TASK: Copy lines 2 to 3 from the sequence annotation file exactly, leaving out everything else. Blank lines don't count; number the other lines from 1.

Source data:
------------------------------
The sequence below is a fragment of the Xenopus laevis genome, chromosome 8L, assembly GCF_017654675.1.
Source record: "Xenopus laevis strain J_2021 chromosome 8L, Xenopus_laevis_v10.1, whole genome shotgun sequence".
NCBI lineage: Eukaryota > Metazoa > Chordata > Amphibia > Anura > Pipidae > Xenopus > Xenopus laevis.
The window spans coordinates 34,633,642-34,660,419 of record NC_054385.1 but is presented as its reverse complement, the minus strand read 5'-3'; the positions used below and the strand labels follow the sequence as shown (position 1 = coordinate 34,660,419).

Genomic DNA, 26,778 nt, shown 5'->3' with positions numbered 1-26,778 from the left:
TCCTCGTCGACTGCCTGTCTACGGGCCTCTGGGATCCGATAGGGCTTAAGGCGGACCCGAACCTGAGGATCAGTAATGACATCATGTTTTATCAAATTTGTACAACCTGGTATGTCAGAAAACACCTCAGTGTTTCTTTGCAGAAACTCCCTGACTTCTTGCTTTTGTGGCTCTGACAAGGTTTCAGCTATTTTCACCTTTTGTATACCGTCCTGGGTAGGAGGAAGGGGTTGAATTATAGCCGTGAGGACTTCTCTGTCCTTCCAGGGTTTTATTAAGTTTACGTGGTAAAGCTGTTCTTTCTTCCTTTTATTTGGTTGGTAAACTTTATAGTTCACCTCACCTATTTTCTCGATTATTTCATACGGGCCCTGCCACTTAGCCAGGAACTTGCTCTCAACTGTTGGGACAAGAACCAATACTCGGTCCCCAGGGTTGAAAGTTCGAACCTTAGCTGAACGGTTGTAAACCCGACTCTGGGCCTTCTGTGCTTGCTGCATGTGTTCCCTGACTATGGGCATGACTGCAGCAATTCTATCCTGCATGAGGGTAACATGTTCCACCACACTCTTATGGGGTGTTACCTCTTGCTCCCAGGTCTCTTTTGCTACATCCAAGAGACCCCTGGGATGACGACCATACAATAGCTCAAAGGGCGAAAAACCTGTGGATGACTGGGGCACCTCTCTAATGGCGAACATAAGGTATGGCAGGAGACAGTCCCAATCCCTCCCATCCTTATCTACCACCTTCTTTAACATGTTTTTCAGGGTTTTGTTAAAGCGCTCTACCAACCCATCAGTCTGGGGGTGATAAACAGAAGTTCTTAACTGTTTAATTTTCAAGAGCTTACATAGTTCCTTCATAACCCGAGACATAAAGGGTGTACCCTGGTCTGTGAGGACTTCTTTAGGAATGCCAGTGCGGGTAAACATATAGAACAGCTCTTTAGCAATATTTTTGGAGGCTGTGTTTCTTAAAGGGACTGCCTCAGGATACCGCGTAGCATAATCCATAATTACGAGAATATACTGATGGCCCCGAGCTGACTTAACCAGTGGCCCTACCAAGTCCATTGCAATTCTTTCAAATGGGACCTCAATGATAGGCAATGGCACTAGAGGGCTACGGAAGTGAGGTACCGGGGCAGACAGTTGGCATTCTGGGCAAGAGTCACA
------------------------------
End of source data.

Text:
Source record: "Xenopus laevis strain J_2021 chromosome 8L, Xenopus_laevis_v10.1, whole genome shotgun sequence".
NCBI lineage: Eukaryota > Metazoa > Chordata > Amphibia > Anura > Pipidae > Xenopus > Xenopus laevis.